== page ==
Stingers – injuries to the nerves around the neck and shoulder most often occurring with contact and collision sports like football. (North American Spine Society)
If you are having problems with neck injury or back injury, the physicians at Baldwin Bone and Joint can help. We are experts on sports medicine with extensive education in the musculoskeletal system, trusted by several athletic teams in the state, including the University of South Alabama Jaguars.
Injuries can put you out of commission for awhile, meaning you’ll be stuck at home instead of out and about basking in the sun, so here are a few tips from us help you prevent them:
Do this and you’ll reduce the risk of neck and back pain
1. Warm up – Loosen your joints and get your blood flowing to the muscles. A warm up session before you start your workout will help prevent injuries by improving flexibility. Since most of us are tied to sedentary 9-5 desk jobs, you’ll need to warm up your spine by moving it in ways that it’s not used to before you start exercising. It really only takes a few minutes to get your spine ready for a great workout.
2. Strengthen the core – If your abdominal muscles are weak, it means that back muscles are working extra hard to support the spine, and the extra burden can cause back pain. A stronger core will reduce the strain on back muscles and reduce the risk of back pain.
3. Make sleep a priority – Your spine needs to rest just like the rest of your body. Make sure you are getting a good eight hours of sleep every night so that you can give your neck and back some much needed time off.
4. Choose the sport that fits you best – If you have a past or ongoing issue with neck pain or back pain, you may want to consult your doctor on the best sport to play. Some sports that require intense twists or jumping (think about making a slam dunk) may not be the most ideal. Other alternatives like swimming or skiing could actually be fun and exciting, yet safe to practice.
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A spinal procedure that gets you out of the hospital faster
Every fitness lover who lives for the exhilarating highs of training for the Boston Marathon or the weekends filled with rugged adventure in unexplored terrains dreads the day when their body needs a tune up.
Back and neck pain is an incredibly common problem for people, and even the most savvy weekend warriors may not be able to escape it. When it’s gotten so serious that you may be looking at spine surgery, you’ll find out that there is a way to make it as painless as possible.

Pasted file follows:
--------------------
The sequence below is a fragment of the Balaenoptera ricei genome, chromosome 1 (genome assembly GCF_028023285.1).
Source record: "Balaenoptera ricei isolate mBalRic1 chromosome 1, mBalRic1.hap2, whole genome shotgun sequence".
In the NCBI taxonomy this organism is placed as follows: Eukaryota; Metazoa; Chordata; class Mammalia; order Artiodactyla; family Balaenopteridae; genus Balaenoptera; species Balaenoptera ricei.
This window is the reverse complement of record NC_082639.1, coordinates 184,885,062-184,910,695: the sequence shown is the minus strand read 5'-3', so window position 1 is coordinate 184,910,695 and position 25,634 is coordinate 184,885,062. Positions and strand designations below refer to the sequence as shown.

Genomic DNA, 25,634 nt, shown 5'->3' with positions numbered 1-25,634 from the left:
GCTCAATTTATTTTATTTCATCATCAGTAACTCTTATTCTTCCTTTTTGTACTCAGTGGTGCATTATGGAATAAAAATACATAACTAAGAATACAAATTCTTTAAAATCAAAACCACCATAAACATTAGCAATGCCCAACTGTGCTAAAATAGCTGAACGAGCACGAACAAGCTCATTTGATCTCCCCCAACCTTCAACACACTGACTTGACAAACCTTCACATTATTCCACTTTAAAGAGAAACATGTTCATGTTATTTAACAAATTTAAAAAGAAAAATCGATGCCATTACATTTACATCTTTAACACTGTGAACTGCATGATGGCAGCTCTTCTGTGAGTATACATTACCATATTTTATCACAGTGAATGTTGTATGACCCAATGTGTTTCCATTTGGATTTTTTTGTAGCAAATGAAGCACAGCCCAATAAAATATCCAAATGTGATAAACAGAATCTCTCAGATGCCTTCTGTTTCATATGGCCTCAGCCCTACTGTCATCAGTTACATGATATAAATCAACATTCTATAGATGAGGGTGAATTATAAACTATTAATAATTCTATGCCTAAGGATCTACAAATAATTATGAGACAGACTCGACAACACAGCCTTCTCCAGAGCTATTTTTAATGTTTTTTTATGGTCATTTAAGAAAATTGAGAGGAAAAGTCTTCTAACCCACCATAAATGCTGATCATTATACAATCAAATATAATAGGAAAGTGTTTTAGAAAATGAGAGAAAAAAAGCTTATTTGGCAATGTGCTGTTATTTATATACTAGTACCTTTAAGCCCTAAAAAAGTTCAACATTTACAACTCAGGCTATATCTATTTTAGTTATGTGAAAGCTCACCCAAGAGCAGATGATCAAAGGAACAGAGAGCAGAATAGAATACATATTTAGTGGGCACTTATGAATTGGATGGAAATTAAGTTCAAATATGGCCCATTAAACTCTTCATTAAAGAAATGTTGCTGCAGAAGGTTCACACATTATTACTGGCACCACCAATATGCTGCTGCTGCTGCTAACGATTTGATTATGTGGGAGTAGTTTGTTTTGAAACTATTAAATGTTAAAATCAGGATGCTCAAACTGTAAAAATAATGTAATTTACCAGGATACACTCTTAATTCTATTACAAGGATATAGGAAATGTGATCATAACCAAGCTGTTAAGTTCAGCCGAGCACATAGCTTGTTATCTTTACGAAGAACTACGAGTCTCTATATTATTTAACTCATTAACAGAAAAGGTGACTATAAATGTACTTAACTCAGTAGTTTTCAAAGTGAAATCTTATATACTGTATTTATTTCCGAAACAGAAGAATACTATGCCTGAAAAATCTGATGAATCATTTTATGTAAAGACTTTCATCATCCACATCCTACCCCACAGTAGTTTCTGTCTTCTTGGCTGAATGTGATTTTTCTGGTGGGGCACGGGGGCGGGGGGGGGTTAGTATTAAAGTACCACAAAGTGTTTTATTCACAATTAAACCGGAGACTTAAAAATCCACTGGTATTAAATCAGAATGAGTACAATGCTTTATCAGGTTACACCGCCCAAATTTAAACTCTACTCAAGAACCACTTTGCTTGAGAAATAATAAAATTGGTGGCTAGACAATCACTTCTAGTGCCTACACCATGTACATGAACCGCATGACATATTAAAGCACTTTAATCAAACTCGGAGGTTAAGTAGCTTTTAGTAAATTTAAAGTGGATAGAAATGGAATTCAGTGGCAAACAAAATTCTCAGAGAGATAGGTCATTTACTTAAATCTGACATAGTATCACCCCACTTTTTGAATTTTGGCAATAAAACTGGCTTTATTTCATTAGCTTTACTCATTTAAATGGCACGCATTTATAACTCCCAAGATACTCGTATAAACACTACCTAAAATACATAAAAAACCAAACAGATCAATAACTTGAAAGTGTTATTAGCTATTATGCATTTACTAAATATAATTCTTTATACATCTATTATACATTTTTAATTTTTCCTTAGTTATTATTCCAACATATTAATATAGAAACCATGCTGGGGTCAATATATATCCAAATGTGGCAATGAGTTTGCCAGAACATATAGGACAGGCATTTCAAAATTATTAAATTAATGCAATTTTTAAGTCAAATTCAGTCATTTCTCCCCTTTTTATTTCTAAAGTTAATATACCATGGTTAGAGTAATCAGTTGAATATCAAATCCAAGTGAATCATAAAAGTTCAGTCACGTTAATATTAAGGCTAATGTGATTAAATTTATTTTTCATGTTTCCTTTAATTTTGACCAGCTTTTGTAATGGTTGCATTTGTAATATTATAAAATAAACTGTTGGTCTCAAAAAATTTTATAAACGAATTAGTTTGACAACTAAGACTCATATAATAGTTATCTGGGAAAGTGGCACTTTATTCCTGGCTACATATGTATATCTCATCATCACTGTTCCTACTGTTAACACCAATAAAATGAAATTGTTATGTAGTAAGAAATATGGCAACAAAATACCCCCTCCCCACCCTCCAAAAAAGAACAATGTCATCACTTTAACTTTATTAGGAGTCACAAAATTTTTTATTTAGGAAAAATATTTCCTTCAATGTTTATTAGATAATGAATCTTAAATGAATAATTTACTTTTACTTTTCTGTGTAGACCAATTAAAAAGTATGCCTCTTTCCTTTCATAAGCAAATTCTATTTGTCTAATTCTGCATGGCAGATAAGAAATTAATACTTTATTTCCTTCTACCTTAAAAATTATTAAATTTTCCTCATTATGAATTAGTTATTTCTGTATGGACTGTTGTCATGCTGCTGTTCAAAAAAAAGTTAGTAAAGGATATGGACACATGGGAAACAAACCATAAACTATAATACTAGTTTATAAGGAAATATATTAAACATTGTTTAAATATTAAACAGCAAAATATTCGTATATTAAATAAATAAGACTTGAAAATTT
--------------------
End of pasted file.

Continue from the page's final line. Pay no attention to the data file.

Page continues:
Undergoing spine surgery may seem like a scary idea, but our surgeons at the Spine Institute at Baldwin Bone and Joint want you to know that new and innovative techniques in spine surgery may be effective for you.
What is minimally invasive spine surgery vs. traditional spine surgery?
Traditional spine surgery is an “open surgery” that requires the surgeon to make a 5” to 6” incision in your back to view and access the anatomy. Spinal procedures may include laminectomy, microdiscectomy, and traditional lumbar fusion. (American Academy of Orthopaedic Surgeons)
In open surgery, the pulling of muscles around the area where the incision was made may cause damage to the muscles and soft tissues surrounding it. You may experience pain that’s different from the back pain you experienced before the surgery—and you may face a lengthy recovery time.
With minimally invasive spine surgery, the surgeon will use advanced technologies to make smaller incisions that cause less injury to the muscles. Because there’s less trauma to the muscles and soft tissues, it’s a technique that’s proven to be effective but also has several advantages over traditional spine surgery.
The potential benefits of minimally invasive spine surgery
- Less pain
- Less blood loss
- Less risk of infection
- Less reliance on pain medications during recovery
- Shorter recovery time
Visit The Spine Institute at Baldwin Bone and Joint to learn more about our fellowship-trained surgeons and specialized spine care team. Find out if minimally invasive spine surgery is right for you by setting up a consultation today.
The best part? You may need to have surgery, but you can get back to your awesome, active life faster than ever before.